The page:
Zen Motivation: A Student’s Perspecitve

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This is a guest post by iNLP Student Kelli Cooper

There is always a reason why we do the things we do and want the things we want. Sometimes though, as we all know, those reasons are not enough to push us to do what we need to do, even when doing those things will bring really great stuff into our lives…us humans are a funny bunch are we not?

We have a lot of nefarious influences standing in our way, such as negative self-talk, fear and junky subconscious programming that directs the course of our life without us even realizing it.

My personal development is my number one priority and in throwing myself into this work, I have come to realize one of my biggest issues – I am kind of lazy, really lazy sometimes.

As much as I have certain activities I enjoy and certain things that get my engine running, I love relaxing and doing nothing. There is nothing inherently wrong with this and I think we should be able to do this more without feeling guilty about it. But, I know for me, my love of nothingness can get in my way and hold me back from doing the things I need to go to get where I want to be.

This post came to me after taking the Zen Motivation course. It talked about motivation and the two main ways we do it…the stick, or thinking of all the bad things that will happen if we do not do this thing we should be doing. and the carrot, or the good things that will come to us if we complete the task.

What was so interesting to me is that I normally would have thought the second mode of operating would be good as it is usually good to focus on the things we want with a good energy.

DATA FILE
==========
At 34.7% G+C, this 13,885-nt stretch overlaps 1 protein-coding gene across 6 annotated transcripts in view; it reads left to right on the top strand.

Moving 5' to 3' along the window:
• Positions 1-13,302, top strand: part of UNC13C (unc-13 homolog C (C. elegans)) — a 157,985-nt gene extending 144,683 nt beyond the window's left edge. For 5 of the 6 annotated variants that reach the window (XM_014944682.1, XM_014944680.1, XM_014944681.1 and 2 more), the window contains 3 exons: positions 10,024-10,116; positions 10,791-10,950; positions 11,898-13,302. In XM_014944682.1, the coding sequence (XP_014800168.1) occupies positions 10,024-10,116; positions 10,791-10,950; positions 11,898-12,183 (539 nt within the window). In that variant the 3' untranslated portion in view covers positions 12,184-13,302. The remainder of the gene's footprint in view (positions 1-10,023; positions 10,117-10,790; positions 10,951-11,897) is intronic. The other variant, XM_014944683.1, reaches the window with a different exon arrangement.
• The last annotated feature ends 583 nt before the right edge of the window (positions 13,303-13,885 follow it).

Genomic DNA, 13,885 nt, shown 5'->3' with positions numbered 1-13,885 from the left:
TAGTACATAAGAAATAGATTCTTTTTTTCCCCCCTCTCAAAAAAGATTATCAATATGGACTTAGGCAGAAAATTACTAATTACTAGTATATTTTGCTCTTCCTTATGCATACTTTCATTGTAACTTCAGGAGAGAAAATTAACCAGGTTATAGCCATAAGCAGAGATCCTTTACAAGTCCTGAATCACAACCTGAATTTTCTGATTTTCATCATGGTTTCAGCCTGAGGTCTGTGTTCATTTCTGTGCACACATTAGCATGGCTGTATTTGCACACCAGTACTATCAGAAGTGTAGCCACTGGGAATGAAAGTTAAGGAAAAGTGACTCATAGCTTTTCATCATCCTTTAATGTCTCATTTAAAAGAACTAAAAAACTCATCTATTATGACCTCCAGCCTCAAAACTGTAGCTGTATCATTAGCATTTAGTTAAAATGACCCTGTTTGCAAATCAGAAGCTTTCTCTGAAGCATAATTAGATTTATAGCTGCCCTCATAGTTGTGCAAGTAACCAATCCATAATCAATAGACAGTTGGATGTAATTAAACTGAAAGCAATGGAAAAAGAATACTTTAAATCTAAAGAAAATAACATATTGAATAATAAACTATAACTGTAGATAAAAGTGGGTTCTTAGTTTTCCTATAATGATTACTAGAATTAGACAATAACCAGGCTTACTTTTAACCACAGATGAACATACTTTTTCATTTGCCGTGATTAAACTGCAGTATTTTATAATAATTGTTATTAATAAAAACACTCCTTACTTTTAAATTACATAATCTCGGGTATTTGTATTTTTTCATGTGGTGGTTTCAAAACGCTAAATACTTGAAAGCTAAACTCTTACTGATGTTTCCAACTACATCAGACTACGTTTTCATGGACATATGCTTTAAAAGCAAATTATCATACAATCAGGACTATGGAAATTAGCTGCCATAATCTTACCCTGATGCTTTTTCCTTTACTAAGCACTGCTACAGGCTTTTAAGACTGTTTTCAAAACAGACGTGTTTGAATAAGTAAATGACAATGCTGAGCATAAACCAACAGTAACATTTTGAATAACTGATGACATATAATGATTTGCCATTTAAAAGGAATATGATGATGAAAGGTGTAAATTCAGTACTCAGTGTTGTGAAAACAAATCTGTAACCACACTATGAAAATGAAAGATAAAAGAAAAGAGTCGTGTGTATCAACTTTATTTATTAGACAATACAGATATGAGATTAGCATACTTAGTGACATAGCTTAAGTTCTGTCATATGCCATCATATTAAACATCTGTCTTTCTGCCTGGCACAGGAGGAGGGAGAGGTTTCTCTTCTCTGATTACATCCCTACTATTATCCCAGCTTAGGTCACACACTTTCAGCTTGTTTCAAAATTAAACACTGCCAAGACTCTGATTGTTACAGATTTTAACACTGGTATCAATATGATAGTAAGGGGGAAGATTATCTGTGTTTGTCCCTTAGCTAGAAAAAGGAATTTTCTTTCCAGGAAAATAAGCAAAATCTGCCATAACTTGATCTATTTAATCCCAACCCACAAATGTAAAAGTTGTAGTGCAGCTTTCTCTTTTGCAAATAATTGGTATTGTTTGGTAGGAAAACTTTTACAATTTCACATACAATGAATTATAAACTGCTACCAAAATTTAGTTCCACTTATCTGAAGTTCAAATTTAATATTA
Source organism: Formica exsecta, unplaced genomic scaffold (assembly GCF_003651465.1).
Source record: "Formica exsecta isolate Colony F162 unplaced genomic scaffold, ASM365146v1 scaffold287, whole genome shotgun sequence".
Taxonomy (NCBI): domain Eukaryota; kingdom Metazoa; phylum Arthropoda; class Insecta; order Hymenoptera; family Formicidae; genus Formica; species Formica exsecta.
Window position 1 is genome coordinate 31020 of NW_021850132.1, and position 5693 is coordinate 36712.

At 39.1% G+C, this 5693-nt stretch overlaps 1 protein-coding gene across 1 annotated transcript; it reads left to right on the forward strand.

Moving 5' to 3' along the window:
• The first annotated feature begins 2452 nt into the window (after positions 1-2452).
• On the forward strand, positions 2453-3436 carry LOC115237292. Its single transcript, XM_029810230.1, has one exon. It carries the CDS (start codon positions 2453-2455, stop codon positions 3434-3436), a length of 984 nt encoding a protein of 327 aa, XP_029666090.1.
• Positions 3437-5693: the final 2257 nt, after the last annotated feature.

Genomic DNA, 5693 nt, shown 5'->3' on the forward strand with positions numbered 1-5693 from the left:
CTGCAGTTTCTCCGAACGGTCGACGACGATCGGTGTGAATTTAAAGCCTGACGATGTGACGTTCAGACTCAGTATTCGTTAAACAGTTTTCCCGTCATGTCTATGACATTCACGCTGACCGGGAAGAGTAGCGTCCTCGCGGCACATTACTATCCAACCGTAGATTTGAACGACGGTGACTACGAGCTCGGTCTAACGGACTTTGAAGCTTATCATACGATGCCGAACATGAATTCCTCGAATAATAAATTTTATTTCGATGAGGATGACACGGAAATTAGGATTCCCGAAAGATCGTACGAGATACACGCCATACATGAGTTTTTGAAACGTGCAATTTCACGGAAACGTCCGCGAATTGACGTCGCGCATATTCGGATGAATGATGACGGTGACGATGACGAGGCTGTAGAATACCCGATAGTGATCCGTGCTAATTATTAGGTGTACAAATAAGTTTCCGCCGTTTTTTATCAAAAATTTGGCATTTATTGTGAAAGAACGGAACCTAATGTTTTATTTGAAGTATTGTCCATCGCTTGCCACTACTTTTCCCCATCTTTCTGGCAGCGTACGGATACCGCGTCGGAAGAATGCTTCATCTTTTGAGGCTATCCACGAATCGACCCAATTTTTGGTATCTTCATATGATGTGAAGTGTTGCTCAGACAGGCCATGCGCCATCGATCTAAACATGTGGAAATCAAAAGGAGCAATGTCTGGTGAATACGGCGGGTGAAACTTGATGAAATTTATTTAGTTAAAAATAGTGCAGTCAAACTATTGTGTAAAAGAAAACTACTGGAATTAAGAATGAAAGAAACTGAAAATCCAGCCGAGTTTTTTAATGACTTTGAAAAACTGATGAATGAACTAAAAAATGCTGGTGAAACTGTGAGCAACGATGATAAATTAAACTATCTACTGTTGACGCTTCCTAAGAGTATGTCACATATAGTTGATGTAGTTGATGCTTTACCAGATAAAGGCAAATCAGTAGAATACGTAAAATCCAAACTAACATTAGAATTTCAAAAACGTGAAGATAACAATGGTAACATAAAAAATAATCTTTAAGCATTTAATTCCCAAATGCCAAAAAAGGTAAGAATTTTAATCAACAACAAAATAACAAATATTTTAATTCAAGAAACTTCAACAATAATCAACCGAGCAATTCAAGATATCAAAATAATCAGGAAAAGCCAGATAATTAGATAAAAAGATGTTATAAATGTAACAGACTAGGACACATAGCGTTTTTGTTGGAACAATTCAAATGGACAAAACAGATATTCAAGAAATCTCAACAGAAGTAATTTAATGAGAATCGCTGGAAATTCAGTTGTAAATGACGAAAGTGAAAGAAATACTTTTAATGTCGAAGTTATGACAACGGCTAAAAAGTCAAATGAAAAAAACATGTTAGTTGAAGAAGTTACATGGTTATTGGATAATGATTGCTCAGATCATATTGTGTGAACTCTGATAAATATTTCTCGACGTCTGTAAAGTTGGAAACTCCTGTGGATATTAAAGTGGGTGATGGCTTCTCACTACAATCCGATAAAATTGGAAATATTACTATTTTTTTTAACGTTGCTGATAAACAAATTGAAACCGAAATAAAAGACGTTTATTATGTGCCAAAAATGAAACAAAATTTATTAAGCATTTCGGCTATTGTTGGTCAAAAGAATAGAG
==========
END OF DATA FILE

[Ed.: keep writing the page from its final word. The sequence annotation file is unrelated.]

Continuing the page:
But, in seeing how it was explained and thinking of the ‘’carrots’’ in terms of motivating ourselves to do a specific task right at that moment, it actually does not feel good a lot of the time. Often times, operating in this mode makes us feel a lot of pressure.

It might activate a whole stream of mental chatter that touches on things that make us feel anxious and discouraged such as how far we are from reaching that goal, worrying we will never reach that goal, thinking of all the other things we need to do in addition to this task to reach that goal. It is interesting how thinking about things we want and that would make us happy often can evoke a lot of negative feelings.

The idea of zen motivation was brilliant to me and builds on a central tenet of efficiency and mental peace….just focusing on the moment and what is without the internal commentary.

Closing down that part of our brain where all this crappy stuff takes place by focusing on something outside of us, like the sound of a fan or some other mundane sound, we can quell that part of our mind and just do what we need to do. After going through this lesson and the exercises, I have found a whole new way of approaching tasks that bring up resistance in me and I look forward to applying the technique…. I am sure it is something I will need to practice and I am sure I will be presented with plenty of opportunities to do so!

About Mike Bundrant

Mike Bundrant is a retired psychotherapist, Master NLP trainer, and practicing life coach. He and his wife, Hope, founded iNLP Center in 2011. For information on coaching with Mike, please visit his coaching website AHA System.

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